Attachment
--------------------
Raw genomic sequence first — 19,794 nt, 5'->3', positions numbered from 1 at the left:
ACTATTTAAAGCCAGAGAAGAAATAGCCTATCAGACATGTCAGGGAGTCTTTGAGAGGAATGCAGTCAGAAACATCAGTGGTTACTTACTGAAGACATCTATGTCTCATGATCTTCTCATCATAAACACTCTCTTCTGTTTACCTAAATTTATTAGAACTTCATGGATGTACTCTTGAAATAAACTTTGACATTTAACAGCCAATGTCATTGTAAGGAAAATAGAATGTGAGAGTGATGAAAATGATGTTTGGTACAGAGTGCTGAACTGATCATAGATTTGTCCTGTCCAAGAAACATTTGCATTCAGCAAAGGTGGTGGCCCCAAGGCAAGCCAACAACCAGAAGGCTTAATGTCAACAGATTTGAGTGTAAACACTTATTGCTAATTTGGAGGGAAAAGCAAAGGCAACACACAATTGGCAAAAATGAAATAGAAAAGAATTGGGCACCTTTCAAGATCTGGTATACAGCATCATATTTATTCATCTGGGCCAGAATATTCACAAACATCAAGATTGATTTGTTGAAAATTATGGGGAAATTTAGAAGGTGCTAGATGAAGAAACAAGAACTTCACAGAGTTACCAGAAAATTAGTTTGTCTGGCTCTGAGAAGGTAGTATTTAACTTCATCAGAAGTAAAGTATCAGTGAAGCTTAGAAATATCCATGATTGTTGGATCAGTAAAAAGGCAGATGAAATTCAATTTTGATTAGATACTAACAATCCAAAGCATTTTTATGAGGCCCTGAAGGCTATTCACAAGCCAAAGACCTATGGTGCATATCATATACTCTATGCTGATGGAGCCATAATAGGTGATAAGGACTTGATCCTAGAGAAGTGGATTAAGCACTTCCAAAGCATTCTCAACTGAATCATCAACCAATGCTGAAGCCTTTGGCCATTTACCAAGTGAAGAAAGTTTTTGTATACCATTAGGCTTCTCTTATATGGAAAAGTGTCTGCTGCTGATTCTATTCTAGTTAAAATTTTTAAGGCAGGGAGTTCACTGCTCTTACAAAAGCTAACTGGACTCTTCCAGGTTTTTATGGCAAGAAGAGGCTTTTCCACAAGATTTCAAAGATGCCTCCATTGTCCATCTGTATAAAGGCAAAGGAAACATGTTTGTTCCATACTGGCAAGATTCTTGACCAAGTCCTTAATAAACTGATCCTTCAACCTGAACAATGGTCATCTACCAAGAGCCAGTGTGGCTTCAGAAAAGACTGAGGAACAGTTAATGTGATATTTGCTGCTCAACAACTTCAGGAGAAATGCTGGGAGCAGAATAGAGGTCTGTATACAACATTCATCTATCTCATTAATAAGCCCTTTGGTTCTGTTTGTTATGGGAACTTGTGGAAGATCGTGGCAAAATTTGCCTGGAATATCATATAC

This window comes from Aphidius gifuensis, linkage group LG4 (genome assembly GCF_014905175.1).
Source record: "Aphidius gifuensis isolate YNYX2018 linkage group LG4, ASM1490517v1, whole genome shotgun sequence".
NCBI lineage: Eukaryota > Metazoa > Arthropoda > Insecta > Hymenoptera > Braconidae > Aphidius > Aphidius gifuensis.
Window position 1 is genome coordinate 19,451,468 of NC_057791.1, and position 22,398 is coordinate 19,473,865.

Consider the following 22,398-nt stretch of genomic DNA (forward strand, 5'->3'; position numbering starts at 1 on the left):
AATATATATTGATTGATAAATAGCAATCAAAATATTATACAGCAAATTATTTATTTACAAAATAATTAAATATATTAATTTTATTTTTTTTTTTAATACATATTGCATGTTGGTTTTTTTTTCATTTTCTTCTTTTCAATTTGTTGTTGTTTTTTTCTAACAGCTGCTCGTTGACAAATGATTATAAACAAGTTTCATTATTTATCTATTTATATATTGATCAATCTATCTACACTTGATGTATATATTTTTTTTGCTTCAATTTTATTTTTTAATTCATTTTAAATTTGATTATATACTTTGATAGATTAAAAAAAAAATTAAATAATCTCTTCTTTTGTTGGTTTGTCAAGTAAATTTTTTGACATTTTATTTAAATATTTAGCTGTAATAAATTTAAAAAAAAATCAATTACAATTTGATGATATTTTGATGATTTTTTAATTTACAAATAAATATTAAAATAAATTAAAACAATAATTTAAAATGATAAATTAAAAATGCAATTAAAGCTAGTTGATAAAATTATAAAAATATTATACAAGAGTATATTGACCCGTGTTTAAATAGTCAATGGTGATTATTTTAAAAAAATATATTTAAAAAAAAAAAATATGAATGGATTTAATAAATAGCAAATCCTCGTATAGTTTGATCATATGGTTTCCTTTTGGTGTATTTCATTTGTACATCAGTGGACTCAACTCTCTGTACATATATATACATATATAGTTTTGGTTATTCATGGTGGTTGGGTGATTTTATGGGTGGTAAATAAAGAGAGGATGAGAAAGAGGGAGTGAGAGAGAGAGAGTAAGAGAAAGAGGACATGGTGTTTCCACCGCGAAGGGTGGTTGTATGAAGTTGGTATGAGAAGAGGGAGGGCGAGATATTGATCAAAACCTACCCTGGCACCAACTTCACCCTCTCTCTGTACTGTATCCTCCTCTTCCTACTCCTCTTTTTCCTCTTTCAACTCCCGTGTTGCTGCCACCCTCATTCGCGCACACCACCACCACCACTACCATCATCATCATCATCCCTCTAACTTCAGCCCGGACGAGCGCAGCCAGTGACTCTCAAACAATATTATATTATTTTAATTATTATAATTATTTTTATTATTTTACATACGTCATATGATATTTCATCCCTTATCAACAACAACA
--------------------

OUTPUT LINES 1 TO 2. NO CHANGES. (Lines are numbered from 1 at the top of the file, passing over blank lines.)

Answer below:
Raw genomic sequence first — 19,794 nt, 5'->3', positions numbered from 1 at the left:
ACTATTTAAAGCCAGAGAAGAAATAGCCTATCAGACATGTCAGGGAGTCTTTGAGAGGAATGCAGTCAGAAACATCAGTGGTTACTTACTGAAGACATCTATGTCTCATGATCTTCTCATCATAAACACTCTCTTCTGTTTACCTAAATTTATTAGAACTTCATGGATGTACTCTTGAAATAAACTTTGACATTTAACAGCCAATGTCATTGTAAGGAAAATAGAATGTGAGAGTGATGAAAATGATGTTTGGTACAGAGTGCTGAACTGATCATAGATTTGTCCTGTCCAAGAAACATTTGCATTCAGCAAAGGTGGTGGCCCCAAGGCAAGCCAACAACCAGAAGGCTTAATGTCAACAGATTTGAGTGTAAACACTTATTGCTAATTTGGAGGGAAAAGCAAAGGCAACACACAATTGGCAAAAATGAAATAGAAAAGAATTGGGCACCTTTCAAGATCTGGTATACAGCATCATATTTATTCATCTGGGCCAGAATATTCACAAACATCAAGATTGATTTGTTGAAAATTATGGGGAAATTTAGAAGGTGCTAGATGAAGAAACAAGAACTTCACAGAGTTACCAGAAAATTAGTTTGTCTGGCTCTGAGAAGGTAGTATTTAACTTCATCAGAAGTAAAGTATCAGTGAAGCTTAGAAATATCCATGATTGTTGGATCAGTAAAAAGGCAGATGAAATTCAATTTTGATTAGATACTAACAATCCAAAGCATTTTTATGAGGCCCTGAAGGCTATTCACAAGCCAAAGACCTATGGTGCATATCATATACTCTATGCTGATGGAGCCATAATAGGTGATAAGGACTTGATCCTAGAGAAGTGGATTAAGCACTTCCAAAGCATTCTCAACTGAATCATCAACCAATGCTGAAGCCTTTGGCCATTTACCAAGTGAAGAAAGTTTTTGTATACCATTAGGCTTCTCTTATATGGAAAAGTGTCTGCTGCTGATTCTATTCTAGTTAAAATTTTTAAGGCAGGGAGTTCACTGCTCTTACAAAAGCTAACTGGACTCTTCCAGGTTTTTATGGCAAGAAGAGGCTTTTCCACAAGATTTCAAAGATGCCTCCATTGTCCATCTGTATAAAGGCAAAGGAAACATGTTTGTTCCATACTGGCAAGATTCTTGACCAAGTCCTTAATAAACTGATCCTTCAACCTGAACAATGGTCATCTACCAAGAGCCAGTGTGGCTTCAGAAAAGACTGAGGAACAGTTAATGTGATATTTGCTGCTCAACAACTTCAGGAGAAATGCTGGGAGCAGAATAGAGGTCTGTATACAACATTCATCTATCTCATTAATAAGCCCTTTGGTTCTGTTTGTTATGGGAACTTGTGGAAGATCGTGGCAAAATTTGCCTGGAATATCATATAC